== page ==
This topic contains 7 replies, has 3 voices, and was last updated by  Brittany Foster 1 year, 1 month ago.

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  • #13940
     Kathleen Sheffer 
    Participant

    In Memory of Serena Lawrence, Who Inspired Voices of the Hurting and Sick

    On Wednesday night our beloved columnist and editor, Serena Lawrence, passed away. CF News Today columnist @brad-dell has written more about her and the circumstances of her rapid decline in the article linked above. Please read about the remarkable impact she made.

    It was my distinct honor to meet Serena (and photograph her) last month. Serena found me, @brittany-foster, and many other writers for disease websites published by BioNews Services. The vulnerability and humor she employs as a writer continues to inspire us to do the same. We are all mourning the sudden loss of our colleague, role model, and friend.

    Whether you have been reading her column for years, or just discovered it today, I welcome you to use this topic thread to share any words about Serena.

    Even if you did not personally know Serena, any loss in our community can have a profound impact on mental health. Losing other patients can bring up fears of future losses and our mortality. Please be mindful to practice self-care and be kind to yourselves. I am always available via private message if you want to vent. Always happy to listen and normalize your emotions.

    Sending love and light to you and yours,

    Kathleen

     

  • #13948
     Brittany Foster 
    Keymaster

    I cried for a long time last night. There’s so many thoughts that go through my head with all of this. I have anger at the fact that the underlying condition that she was diagnosed with wasn’t caught sooner. I am angry that such amazing people have been dealt such awful hands. I’m sad for her and her family, sad for myself, sad when I think about “what if this happens to me?” . It brings up fears, tears, and a little bit of everything to be honest. Death is so difficult and I will never have the answers for why these things happen to such incredible people.

    Inside of me I also know that she gave me a voice. She found me and gave me a platform to use my voice for a reason. She used her voice for a reason and it’s amazing to me how many people are sharing about her and it reminds me that each of us has that opportunity to make a mark like that on this world. She used her words for good and they certainly touched more people than she knows.

    I hope what ever is after this life, she is feeling all the love from all of us, the love she felt with her new boyfriend, and that she is breathing the freshest air and listening to all her favorite music and being herself but a pain free self. Maybe her physical presence left us, but I think her impact she had on the community will be a legacy.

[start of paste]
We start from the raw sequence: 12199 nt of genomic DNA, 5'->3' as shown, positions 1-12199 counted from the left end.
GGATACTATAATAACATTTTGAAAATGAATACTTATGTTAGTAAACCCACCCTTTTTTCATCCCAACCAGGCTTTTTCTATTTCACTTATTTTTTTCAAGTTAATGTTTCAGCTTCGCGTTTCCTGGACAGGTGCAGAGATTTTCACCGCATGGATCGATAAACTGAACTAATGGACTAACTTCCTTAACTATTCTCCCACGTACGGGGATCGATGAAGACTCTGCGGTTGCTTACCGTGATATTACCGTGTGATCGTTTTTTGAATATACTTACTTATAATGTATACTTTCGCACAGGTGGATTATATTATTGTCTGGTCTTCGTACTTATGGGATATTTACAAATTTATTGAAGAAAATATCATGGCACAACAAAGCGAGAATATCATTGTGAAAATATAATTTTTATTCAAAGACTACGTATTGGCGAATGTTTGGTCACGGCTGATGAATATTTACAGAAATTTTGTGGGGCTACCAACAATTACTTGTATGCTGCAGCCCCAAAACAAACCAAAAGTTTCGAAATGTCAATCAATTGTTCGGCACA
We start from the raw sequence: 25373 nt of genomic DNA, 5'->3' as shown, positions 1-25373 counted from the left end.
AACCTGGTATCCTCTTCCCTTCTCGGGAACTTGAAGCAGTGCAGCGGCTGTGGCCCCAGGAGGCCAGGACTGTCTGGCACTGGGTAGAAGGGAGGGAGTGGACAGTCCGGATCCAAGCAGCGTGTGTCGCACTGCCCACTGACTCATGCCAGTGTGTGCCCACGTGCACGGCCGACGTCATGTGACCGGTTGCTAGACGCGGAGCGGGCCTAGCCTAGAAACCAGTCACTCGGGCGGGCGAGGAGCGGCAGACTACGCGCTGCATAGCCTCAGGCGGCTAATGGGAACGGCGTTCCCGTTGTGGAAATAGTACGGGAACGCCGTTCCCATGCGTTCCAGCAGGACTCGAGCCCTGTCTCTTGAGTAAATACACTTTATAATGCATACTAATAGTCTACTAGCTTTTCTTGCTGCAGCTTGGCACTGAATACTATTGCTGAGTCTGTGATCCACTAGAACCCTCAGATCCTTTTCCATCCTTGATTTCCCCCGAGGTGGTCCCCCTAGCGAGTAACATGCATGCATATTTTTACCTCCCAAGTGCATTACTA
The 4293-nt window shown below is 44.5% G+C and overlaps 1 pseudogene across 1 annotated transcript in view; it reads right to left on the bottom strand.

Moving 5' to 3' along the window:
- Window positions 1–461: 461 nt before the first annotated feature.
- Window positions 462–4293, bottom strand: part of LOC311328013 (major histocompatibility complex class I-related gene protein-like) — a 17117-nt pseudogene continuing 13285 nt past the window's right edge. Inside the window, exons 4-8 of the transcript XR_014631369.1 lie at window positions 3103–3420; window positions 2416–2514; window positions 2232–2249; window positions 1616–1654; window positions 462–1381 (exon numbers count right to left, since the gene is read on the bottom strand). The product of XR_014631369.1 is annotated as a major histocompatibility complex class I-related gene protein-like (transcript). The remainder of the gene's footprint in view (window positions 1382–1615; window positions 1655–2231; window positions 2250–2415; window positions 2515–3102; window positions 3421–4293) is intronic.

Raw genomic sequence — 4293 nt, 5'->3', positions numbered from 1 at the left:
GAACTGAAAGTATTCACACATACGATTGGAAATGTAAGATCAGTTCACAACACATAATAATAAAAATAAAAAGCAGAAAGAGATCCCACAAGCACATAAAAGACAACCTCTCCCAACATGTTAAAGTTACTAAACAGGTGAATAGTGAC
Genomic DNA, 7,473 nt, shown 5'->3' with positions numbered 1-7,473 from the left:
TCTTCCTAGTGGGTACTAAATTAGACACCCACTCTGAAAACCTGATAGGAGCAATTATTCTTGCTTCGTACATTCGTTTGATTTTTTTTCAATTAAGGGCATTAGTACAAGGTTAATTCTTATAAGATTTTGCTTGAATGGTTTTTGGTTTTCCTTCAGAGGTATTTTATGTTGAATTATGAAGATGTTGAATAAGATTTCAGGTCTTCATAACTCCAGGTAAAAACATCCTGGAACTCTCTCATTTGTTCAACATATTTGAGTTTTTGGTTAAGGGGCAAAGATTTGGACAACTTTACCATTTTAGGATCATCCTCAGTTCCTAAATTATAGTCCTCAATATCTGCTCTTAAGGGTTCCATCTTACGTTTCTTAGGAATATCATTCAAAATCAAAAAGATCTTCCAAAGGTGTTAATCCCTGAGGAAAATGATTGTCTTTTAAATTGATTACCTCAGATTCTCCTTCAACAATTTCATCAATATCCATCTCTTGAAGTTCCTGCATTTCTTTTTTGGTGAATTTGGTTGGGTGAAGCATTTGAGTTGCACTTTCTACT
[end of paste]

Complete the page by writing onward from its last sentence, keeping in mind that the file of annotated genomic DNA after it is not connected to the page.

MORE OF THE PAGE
• #14020
       Kathleen Sheffer 
      Participant

      Thank you for sharing, @brittany-foster. I really relate to the complex mix of emotions you describe – how this brings up not only sadness at the loss of our friend, but fear for ourselves and other friends. I’ve felt at a loss for words all month, and finally wrote a column about that feeling. Rereading Serena’s point that death is just part of our journey gave me some solace. Experiencing grief is part of the gift that this disease gives us – witnessing all of life’s ups and downs. It’s so difficult to live with this disease and lose members of our community, but at the same time it gives us appreciation every day. I will do my best to carry on parts of Serena’s spirit, and I’m so grateful for you and others she inspired.

      • #14030
         Brittany Foster 
        Keymaster

        @kathleen-sheffer , I totally get where you are coming from with everything you said too. I’m glad that we have each other through this as co workers and friends. Writing really has helped me manage my feelings around this and I am not even sure if I could make it into a column as well as you did because my thoughts have just been so all over the place and jumbled. We have had to learn these ups and downs the hard way unfortunately, but it does “bless” us with an appreciation for time itself. She will continue to inspire me and this community.